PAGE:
Mental Health Concern (MHC) welcomes the ‘This could cost lives’ report from Rethink Mental Illness, which highlights the potential negative impact that the future funding of supported housing legislation could have upon people with mental health needs who use these services.
However, we do feel that there may be some potential benefits to the proposed funding model, given the right circumstances. Our response, by our Head of Housing with Care and Support, Alan Thompson, details why.
We share the anxieties, expressed in the ‘This could cost lives’ report, about the lack of clarity over the specifics of the funding changes, particularly to short-term supported housing.
There appears to be no additional funding or planned investment into preventative supported housing services, despite the clear value and cost benefits of existing service provision. The report clearly highlights this, in addition to the significant system benefits supported housing provides to the NHS. MHC would like to see greater emphasis on this issue, particularly emphasising the need for, and value of, supported housing to the whole system.
If we focus too narrowly on the specifics of the short-term model, we may miss the opportunity to promote significant system change in areas, such as how supported housing can:
- Help manage the increasing pressure on NHS services, through helping people whose needs could be better met in other environments and significantly reducing delayed discharges and re-admissions.
- Deliver significantly improved health outcomes and financial savings through partnership working.
- Improve the interface between housing, health, and social care sectors.
- Prevent people who have complex needs and who are multiply disadvantaged from slipping through the net.
MHC was disappointed to see that the ‘long term / short term’ terminology continues to be used. We describe the former as ‘non-time limited’, and have concerns about specifying a standard two-year period for short-term. Given the importance placed on personalised approaches across heath and care, we should be able to do better than this binary choice.
We do, of course, recognise that the assessment of an individual’s needs regarding a short- versus long-term placement to be very difficult. Therefore, we must ensure that the system is flexible enough to allow people to move from one to the other when necessary. We also have concerns over the ring-fence and how funding will be affected year on year.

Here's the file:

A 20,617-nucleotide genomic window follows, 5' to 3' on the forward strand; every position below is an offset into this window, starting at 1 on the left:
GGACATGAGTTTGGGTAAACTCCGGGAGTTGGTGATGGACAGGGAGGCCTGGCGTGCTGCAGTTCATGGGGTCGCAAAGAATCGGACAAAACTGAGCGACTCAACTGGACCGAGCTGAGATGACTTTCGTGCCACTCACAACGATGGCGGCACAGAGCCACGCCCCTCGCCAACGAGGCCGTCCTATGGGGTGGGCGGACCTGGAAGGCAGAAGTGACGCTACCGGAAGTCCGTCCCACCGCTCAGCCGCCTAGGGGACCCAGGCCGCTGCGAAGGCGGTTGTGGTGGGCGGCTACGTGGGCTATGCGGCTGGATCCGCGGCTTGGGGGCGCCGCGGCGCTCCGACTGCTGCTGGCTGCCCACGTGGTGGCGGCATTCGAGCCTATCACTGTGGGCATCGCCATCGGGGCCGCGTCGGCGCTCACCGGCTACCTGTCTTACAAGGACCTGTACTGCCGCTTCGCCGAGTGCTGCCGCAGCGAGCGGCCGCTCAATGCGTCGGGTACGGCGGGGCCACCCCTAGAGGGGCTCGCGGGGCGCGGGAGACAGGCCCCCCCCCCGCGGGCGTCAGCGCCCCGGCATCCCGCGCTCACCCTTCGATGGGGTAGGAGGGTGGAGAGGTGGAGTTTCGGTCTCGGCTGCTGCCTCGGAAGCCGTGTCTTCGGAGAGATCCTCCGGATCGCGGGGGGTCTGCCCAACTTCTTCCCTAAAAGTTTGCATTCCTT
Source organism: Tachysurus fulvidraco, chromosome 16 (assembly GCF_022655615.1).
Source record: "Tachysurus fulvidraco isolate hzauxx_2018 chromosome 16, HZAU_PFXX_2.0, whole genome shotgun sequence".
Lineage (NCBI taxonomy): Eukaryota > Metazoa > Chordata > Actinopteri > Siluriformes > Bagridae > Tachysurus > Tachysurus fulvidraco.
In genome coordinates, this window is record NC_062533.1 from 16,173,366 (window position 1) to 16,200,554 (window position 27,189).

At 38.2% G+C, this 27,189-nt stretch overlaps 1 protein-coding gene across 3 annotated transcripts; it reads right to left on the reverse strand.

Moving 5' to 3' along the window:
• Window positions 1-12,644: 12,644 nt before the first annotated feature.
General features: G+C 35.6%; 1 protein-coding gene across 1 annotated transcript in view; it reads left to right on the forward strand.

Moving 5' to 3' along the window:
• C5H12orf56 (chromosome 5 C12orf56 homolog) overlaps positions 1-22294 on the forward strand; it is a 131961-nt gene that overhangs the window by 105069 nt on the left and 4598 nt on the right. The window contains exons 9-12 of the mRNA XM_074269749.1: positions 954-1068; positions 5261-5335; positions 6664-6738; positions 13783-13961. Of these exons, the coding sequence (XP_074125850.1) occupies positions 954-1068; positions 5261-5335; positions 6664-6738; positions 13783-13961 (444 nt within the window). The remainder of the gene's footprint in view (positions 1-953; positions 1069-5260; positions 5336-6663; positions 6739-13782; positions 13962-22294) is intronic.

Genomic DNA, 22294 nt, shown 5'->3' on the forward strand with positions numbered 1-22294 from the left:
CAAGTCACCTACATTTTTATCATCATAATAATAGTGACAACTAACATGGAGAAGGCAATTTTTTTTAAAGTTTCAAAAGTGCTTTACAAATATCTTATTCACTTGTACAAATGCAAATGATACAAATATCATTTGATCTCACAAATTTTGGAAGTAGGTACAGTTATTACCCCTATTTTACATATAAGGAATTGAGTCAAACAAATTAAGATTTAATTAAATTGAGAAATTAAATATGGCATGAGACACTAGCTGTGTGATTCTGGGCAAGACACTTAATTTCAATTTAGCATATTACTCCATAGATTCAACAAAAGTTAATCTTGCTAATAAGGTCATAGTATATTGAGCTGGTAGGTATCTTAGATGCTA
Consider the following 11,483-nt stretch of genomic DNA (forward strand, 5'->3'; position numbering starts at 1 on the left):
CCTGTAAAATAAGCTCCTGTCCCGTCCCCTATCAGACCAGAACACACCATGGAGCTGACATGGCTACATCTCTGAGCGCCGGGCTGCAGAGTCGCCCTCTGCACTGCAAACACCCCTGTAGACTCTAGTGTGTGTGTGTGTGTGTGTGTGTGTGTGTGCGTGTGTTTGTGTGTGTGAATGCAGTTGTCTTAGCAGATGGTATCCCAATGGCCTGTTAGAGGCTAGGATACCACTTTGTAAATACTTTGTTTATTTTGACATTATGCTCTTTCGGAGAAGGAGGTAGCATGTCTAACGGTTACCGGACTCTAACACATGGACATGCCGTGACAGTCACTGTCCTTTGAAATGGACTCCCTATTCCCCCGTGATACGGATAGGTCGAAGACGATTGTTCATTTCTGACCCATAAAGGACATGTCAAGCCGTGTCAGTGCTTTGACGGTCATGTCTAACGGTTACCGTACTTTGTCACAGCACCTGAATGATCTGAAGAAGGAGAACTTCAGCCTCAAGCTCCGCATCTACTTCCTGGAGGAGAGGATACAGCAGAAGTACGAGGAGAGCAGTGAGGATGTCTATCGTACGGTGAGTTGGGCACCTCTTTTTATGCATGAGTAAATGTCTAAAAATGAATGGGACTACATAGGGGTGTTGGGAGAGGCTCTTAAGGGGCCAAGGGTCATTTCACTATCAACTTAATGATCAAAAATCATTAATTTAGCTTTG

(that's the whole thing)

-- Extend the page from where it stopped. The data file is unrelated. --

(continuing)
Removing short-term services from the housing benefit system may or may not increase financial stability, but we have had to face similar uncertainty in relation to potential housing benefit caps and the threat of removal of exempt accommodation status. We do feel that there may be some potential benefits to the proposed funding model:
- The new model will enable service users to take up mainstream and supported paid employment without impacting on their housing benefit and therefore their placement. This could have a huge positive impact on wellbeing and recovery for people. Entering employment within the current system is a major disincentive for tenants within our own short-term supported housing services.
- The new model has the potential to reduce dependency on services, as people could move in and out of the system quicker.
- If managed correctly, we believe that there is the potential for access to short-term supported housing to be smoother and less bureaucratic than via the housing benefit system, where we have found that the needs of our service users aren’t generally well understood.
The two-year short-term period must be flexible; we have found generally that our local authority partners are understanding of this within the current system, and we would hope that this continues.
At this stage, there is still a lot of uncertainty and lack of clear detail in the reforms that cause us great anxiety. We are disappointed by the lack of vision and insight into the need for significant investment in this area. However, we remain optimistic that there will be no decrease in the current provision. We must constructively engage with the requisite national and local government departments, including our NHS colleagues, to ensure we minimise any potential negative consequences and maximise the benefits for the people we serve.